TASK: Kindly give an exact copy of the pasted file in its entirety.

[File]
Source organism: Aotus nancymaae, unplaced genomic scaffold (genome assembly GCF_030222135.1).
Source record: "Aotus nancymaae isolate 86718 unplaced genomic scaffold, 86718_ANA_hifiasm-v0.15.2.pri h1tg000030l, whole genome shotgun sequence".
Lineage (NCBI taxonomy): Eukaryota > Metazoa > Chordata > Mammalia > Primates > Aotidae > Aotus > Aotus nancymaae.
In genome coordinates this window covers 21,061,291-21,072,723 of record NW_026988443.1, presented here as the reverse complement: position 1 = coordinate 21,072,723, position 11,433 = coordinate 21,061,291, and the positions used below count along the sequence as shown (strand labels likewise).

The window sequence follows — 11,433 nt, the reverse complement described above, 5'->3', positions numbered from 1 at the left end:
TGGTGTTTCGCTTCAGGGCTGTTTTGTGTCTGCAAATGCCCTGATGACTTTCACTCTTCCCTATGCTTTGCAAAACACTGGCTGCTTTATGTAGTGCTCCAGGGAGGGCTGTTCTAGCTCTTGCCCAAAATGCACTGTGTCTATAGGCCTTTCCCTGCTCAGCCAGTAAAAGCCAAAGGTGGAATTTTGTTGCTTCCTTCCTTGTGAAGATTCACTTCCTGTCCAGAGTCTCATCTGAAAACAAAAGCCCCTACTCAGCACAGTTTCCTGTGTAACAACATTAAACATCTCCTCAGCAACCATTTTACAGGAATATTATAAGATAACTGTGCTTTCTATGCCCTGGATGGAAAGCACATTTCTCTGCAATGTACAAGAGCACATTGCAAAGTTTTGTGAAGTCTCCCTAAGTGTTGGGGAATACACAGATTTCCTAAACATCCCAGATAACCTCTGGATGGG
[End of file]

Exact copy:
Source organism: Aotus nancymaae, unplaced genomic scaffold (genome assembly GCF_030222135.1).
Source record: "Aotus nancymaae isolate 86718 unplaced genomic scaffold, 86718_ANA_hifiasm-v0.15.2.pri h1tg000030l, whole genome shotgun sequence".
Lineage (NCBI taxonomy): Eukaryota > Metazoa > Chordata > Mammalia > Primates > Aotidae > Aotus > Aotus nancymaae.
In genome coordinates this window covers 21,061,291-21,072,723 of record NW_026988443.1, presented here as the reverse complement: position 1 = coordinate 21,072,723, position 11,433 = coordinate 21,061,291, and the positions used below count along the sequence as shown (strand labels likewise).

The window sequence follows — 11,433 nt, the reverse complement described above, 5'->3', positions numbered from 1 at the left end:
TGGTGTTTCGCTTCAGGGCTGTTTTGTGTCTGCAAATGCCCTGATGACTTTCACTCTTCCCTATGCTTTGCAAAACACTGGCTGCTTTATGTAGTGCTCCAGGGAGGGCTGTTCTAGCTCTTGCCCAAAATGCACTGTGTCTATAGGCCTTTCCCTGCTCAGCCAGTAAAAGCCAAAGGTGGAATTTTGTTGCTTCCTTCCTTGTGAAGATTCACTTCCTGTCCAGAGTCTCATCTGAAAACAAAAGCCCCTACTCAGCACAGTTTCCTGTGTAACAACATTAAACATCTCCTCAGCAACCATTTTACAGGAATATTATAAGATAACTGTGCTTTCTATGCCCTGGATGGAAAGCACATTTCTCTGCAATGTACAAGAGCACATTGCAAAGTTTTGTGAAGTCTCCCTAAGTGTTGGGGAATACACAGATTTCCTAAACATCCCAGATAACCTCTGGATGGG